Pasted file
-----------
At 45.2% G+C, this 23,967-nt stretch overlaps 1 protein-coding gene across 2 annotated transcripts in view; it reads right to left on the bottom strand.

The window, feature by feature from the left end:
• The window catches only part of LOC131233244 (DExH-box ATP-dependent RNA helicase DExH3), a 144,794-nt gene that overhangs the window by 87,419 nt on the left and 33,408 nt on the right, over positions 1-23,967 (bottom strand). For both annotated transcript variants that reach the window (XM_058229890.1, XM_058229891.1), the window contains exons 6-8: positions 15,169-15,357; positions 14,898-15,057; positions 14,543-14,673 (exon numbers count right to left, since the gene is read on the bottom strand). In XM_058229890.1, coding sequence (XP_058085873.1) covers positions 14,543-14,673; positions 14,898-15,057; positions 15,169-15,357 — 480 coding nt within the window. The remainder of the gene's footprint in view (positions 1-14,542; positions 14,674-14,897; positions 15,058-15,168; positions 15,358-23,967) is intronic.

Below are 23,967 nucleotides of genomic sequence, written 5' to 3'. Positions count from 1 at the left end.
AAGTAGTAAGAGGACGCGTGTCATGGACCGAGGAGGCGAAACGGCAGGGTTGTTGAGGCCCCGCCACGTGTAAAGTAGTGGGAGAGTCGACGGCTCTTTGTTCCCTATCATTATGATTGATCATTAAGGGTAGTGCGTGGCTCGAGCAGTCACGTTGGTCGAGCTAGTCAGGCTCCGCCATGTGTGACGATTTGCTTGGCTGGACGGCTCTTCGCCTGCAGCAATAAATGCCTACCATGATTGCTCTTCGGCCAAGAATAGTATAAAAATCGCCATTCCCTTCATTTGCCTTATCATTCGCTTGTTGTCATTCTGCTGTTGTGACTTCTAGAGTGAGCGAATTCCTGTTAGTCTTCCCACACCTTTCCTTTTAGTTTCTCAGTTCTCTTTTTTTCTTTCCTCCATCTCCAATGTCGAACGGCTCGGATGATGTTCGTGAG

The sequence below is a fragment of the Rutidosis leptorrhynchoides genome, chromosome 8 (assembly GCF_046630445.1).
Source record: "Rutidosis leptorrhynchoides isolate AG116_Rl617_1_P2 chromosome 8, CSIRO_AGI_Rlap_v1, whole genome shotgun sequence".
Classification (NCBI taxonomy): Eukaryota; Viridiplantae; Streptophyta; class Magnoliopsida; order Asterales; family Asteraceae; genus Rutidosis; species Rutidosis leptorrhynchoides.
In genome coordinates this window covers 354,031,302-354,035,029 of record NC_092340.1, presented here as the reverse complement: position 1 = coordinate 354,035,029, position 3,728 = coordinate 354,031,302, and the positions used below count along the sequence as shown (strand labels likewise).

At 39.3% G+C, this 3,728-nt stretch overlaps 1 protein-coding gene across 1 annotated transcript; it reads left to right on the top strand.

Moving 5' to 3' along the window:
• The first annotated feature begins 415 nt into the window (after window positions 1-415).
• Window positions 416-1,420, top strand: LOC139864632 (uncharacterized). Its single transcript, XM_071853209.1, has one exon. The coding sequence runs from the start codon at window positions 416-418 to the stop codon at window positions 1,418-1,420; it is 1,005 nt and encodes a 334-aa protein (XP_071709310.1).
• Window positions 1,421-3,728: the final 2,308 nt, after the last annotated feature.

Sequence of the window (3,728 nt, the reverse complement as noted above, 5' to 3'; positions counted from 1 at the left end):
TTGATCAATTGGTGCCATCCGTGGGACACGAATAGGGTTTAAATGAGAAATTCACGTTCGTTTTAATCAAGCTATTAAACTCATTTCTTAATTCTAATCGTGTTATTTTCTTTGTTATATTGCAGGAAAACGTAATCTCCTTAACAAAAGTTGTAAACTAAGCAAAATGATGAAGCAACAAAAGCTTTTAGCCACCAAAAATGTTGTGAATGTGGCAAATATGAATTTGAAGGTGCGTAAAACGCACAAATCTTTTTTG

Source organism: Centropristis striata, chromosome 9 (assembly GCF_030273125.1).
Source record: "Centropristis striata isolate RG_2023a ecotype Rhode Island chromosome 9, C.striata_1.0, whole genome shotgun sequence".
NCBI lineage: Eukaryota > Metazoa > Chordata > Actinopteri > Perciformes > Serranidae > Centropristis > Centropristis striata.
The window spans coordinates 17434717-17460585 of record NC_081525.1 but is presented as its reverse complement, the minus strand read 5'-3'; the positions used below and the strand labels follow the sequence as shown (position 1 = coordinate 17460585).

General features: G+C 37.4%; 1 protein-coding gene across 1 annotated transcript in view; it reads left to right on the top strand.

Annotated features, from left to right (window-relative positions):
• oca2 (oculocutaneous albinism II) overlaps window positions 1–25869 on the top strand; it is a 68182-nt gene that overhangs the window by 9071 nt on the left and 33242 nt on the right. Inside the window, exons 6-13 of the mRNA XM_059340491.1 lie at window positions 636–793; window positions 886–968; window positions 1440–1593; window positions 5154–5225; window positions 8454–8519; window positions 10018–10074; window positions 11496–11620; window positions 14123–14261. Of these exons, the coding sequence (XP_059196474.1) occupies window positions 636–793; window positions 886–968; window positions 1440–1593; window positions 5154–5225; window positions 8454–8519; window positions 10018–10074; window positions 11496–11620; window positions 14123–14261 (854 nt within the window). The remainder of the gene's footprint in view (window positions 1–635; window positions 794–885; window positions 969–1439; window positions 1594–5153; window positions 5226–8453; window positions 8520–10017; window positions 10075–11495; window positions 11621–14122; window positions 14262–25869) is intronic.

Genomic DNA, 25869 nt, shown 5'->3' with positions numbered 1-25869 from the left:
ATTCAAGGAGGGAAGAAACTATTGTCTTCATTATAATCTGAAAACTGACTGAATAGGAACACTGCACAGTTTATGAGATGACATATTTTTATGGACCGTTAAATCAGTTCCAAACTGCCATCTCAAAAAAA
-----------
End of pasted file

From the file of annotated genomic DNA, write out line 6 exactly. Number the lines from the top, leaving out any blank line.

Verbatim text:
The sequence below is a fragment of the Rutidosis leptorrhynchoides genome, chromosome 8 (assembly GCF_046630445.1).